Yet in a democracy, even those who speak “heresies” are allowed a voice. And whether readers accept Coogan’s and Knust’s interpretations, the authors are justified in their insistence that a population so divided over questions of sex and sexual morality cannot—should not—cede the field without exploring first what the Bible actually says. The eminent Bible historian Elaine Pagels agrees. To read the Bible and reflect on it “is to realize that we have not a series of answers, but a lot of questions.”

Saturday, 5 February 2011

What India And Pakistan Have In Common?

 Nuclear arsenal?
No sir,… it is their “political deafness”.
(Even though, India is far better than Pakistan with an excellent record of peaceful and stable democracy, with all its bends and curves, of course! Being an Indian, I am extremely proud of my mother soil, a country that do not use terrorism as its foreign strategy, a country in constant pursuit of harmony within and without, in spite of the occasional speed bumps. )

The recentnews from America on Pakistan’s nuclear capacity is a matter of jubilation for the Pakistan  mob. Today “TheExpress Tribune” carries a thought provoking article by Pervez Hoodbhoy, on this matter. I believe it indeed is an eye-opener at the both sides of the LOC.
I know, permit me this pessimism, his voice will be obscured by that of the euphoric victory cry of the Pakistani crowd: “We have more & we want even more”

But I am sure that a new generation will arise one day to make things change for ever… but do not ask me when?

Re-posting this interesting Pervez Hoodbhoy article:

Pakistan’s nukes: How many are enough?
By Pervez Hoodbhoy
Published: February 5, 2011

The latest news from America must have thrilled many: Pakistan probably has more nuclear weapons than India. A recent Washington Post article, quoting various nuclear experts, suggests that Pakistan is primed to “surge ahead in the production of nuclear-weapons material, putting it on a path to overtake Britain as the world’s fifth largest nuclear weapons power”.

Some may shrug off this report as alarmist anti-Pakistan propaganda, while others will question the accuracy of such claims. Indeed, given the highly secret nature of nuclear programmes everywhere, at best one can only make educated guesses on weapons and their materials. For Pakistan, it is well known that the Kahuta complex has been producing highly enriched uranium for a quarter century, and that there are two operational un-safeguarded plutonium-producing reactors at Khushab (with a third one under construction). Still, the exact amounts of bomb-grade material and weapons are closely held secrets.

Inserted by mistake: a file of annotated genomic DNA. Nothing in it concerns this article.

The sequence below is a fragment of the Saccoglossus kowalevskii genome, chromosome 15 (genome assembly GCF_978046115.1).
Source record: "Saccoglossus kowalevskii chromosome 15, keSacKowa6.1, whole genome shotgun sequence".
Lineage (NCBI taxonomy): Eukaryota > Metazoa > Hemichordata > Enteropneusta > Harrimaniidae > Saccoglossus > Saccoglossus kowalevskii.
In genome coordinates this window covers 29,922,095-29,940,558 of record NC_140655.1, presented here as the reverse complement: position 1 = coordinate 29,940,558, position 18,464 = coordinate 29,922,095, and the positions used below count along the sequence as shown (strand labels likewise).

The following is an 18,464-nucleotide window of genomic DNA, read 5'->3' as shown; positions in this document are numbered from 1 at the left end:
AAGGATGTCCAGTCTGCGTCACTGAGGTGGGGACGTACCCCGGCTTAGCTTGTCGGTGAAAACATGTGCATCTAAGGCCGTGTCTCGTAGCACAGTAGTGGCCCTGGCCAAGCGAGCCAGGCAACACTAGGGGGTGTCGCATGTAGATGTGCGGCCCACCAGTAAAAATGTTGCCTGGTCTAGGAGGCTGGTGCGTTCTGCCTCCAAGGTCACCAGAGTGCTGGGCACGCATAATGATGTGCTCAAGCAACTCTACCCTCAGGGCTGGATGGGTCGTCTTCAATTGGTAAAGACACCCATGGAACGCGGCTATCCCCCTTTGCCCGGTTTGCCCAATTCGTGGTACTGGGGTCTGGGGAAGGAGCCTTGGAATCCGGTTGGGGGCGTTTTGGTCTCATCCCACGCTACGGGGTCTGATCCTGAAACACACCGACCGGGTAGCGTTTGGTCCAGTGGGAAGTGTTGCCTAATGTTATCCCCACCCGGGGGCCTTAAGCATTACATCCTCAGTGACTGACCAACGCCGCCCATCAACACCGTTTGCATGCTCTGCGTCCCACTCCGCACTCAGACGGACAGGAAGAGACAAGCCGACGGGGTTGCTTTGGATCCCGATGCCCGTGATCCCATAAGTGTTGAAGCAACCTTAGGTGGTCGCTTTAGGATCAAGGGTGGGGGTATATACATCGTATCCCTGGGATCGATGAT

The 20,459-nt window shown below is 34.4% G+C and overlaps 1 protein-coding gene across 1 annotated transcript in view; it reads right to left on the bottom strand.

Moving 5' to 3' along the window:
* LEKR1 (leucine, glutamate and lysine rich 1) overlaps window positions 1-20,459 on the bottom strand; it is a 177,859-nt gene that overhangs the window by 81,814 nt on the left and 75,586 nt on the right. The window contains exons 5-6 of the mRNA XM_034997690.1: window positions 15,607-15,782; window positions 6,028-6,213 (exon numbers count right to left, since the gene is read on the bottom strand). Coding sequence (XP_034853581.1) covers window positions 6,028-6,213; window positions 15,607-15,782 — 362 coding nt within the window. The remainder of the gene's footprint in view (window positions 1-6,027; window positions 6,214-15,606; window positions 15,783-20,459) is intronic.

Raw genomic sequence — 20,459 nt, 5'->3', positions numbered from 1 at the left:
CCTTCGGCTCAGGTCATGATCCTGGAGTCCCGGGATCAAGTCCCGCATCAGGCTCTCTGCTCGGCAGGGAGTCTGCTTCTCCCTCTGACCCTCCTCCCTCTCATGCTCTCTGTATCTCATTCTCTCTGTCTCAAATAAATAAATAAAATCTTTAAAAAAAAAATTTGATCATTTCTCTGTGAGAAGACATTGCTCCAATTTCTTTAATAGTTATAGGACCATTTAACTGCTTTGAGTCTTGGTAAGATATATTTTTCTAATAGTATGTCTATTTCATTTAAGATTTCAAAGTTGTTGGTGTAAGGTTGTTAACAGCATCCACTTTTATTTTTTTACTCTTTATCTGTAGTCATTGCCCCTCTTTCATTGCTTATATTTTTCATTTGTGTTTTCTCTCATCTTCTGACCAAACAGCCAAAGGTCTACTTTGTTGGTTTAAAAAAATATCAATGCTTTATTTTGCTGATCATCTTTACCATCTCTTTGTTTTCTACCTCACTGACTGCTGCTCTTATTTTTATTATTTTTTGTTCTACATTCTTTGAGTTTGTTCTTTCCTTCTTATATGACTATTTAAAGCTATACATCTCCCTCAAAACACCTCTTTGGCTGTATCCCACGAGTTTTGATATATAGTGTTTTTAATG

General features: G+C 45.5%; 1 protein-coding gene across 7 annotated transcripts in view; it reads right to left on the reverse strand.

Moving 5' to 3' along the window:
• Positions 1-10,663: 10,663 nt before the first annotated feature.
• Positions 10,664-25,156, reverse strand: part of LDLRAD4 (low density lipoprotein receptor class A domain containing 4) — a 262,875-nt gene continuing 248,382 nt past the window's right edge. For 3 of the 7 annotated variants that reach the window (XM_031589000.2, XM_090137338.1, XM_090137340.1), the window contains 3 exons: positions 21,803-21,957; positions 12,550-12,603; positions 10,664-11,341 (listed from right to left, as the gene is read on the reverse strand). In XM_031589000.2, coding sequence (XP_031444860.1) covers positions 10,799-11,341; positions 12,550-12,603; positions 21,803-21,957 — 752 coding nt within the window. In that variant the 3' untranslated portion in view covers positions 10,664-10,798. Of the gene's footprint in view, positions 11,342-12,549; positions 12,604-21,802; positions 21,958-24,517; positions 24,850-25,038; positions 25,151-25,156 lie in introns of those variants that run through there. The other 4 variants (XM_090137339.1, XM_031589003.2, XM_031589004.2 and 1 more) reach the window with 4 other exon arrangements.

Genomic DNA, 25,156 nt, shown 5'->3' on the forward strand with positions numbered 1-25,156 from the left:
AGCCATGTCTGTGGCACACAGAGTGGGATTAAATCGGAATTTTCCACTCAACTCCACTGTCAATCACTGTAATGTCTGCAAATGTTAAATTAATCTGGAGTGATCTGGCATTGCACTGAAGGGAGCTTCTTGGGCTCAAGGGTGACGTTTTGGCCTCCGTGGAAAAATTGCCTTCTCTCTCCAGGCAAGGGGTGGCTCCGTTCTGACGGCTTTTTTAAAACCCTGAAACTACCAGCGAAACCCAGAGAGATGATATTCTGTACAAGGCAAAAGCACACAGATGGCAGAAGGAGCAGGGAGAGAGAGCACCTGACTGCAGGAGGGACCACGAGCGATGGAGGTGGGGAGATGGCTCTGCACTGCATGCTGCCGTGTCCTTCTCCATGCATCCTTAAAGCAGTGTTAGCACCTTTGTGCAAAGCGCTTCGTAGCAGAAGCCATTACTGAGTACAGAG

But for argument’s sake, let’s assume that the claims made are correct. Indeed, let us suppose that Pakistan surpasses India in numbers – say by 50 per cent or even 100 per cent. Will that really make Pakistan more secure? Make it more capable of facing current existential challenges?

The answer is, no. Pakistan’s basic security problems lie within its borders: growing internal discord and militancy, a collapsing economy, and a belief among most citizens that the state cannot govern effectively. These are deep and serious problems that cannot be solved by more or better weapons. Therefore the way forward lies in building a sustainable and active democracy, an economy for peace rather than war, a federation in which provincial grievances can be effectively resolved, elimination of the feudal order and creating a tolerant society that respects the rule of law.

Pakistanis have long imagined the Bomb as a panacea for all ills. It became axiomatic that, in addition to providing total security, the Bomb would give help us liberate Kashmir, give Pakistan international visibility, create national pride and elevate the country’s technological status. But these promises proved empty.